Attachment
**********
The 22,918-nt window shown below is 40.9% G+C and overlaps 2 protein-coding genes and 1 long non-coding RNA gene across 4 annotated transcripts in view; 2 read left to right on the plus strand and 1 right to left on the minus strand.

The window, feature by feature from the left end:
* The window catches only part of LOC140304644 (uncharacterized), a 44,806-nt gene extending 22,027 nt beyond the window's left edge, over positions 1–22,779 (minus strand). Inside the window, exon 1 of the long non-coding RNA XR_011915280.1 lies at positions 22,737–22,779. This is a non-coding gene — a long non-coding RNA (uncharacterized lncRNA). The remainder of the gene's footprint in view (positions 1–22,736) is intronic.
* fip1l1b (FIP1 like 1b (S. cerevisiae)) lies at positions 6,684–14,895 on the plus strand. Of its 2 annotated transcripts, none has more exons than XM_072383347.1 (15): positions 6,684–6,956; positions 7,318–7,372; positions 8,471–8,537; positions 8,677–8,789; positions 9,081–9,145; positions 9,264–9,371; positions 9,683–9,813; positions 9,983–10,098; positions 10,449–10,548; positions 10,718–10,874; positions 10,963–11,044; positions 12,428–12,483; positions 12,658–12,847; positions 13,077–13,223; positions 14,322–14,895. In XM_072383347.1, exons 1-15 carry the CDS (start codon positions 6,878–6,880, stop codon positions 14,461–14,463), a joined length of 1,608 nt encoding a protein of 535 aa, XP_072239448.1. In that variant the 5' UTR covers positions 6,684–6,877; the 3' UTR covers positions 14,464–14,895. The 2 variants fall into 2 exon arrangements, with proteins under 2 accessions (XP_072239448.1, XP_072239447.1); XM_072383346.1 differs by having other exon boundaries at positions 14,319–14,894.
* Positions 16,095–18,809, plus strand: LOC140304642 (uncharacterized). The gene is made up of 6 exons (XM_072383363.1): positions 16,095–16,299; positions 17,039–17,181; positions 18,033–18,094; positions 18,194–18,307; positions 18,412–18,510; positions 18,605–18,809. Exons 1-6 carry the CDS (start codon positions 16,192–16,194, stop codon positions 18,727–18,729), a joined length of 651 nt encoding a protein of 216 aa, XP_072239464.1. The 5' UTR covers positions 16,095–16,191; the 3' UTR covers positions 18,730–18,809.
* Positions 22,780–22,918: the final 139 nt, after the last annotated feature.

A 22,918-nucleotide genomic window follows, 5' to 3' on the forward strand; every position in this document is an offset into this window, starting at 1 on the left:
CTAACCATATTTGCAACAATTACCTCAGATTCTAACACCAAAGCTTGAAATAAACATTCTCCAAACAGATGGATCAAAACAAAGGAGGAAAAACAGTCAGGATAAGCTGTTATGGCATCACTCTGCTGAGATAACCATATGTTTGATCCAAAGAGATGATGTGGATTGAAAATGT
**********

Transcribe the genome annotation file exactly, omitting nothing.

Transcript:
The 22,918-nt window shown below is 40.9% G+C and overlaps 2 protein-coding genes and 1 long non-coding RNA gene across 4 annotated transcripts in view; 2 read left to right on the plus strand and 1 right to left on the minus strand.

The window, feature by feature from the left end:
* The window catches only part of LOC140304644 (uncharacterized), a 44,806-nt gene extending 22,027 nt beyond the window's left edge, over positions 1–22,779 (minus strand). Inside the window, exon 1 of the long non-coding RNA XR_011915280.1 lies at positions 22,737–22,779. This is a non-coding gene — a long non-coding RNA (uncharacterized lncRNA). The remainder of the gene's footprint in view (positions 1–22,736) is intronic.
* fip1l1b (FIP1 like 1b (S. cerevisiae)) lies at positions 6,684–14,895 on the plus strand. Of its 2 annotated transcripts, none has more exons than XM_072383347.1 (15): positions 6,684–6,956; positions 7,318–7,372; positions 8,471–8,537; positions 8,677–8,789; positions 9,081–9,145; positions 9,264–9,371; positions 9,683–9,813; positions 9,983–10,098; positions 10,449–10,548; positions 10,718–10,874; positions 10,963–11,044; positions 12,428–12,483; positions 12,658–12,847; positions 13,077–13,223; positions 14,322–14,895. In XM_072383347.1, exons 1-15 carry the CDS (start codon positions 6,878–6,880, stop codon positions 14,461–14,463), a joined length of 1,608 nt encoding a protein of 535 aa, XP_072239448.1. In that variant the 5' UTR covers positions 6,684–6,877; the 3' UTR covers positions 14,464–14,895. The 2 variants fall into 2 exon arrangements, with proteins under 2 accessions (XP_072239448.1, XP_072239447.1); XM_072383346.1 differs by having other exon boundaries at positions 14,319–14,894.
* Positions 16,095–18,809, plus strand: LOC140304642 (uncharacterized). The gene is made up of 6 exons (XM_072383363.1): positions 16,095–16,299; positions 17,039–17,181; positions 18,033–18,094; positions 18,194–18,307; positions 18,412–18,510; positions 18,605–18,809. Exons 1-6 carry the CDS (start codon positions 16,192–16,194, stop codon positions 18,727–18,729), a joined length of 651 nt encoding a protein of 216 aa, XP_072239464.1. The 5' UTR covers positions 16,095–16,191; the 3' UTR covers positions 18,730–18,809.
* Positions 22,780–22,918: the final 139 nt, after the last annotated feature.

A 22,918-nucleotide genomic window follows, 5' to 3' on the forward strand; every position in this document is an offset into this window, starting at 1 on the left:
CTAACCATATTTGCAACAATTACCTCAGATTCTAACACCAAAGCTTGAAATAAACATTCTCCAAACAGATGGATCAAAACAAAGGAGGAAAAACAGTCAGGATAAGCTGTTATGGCATCACTCTGCTGAGATAACCATATGTTTGATCCAAAGAGATGATGTGGATTGAAAATGT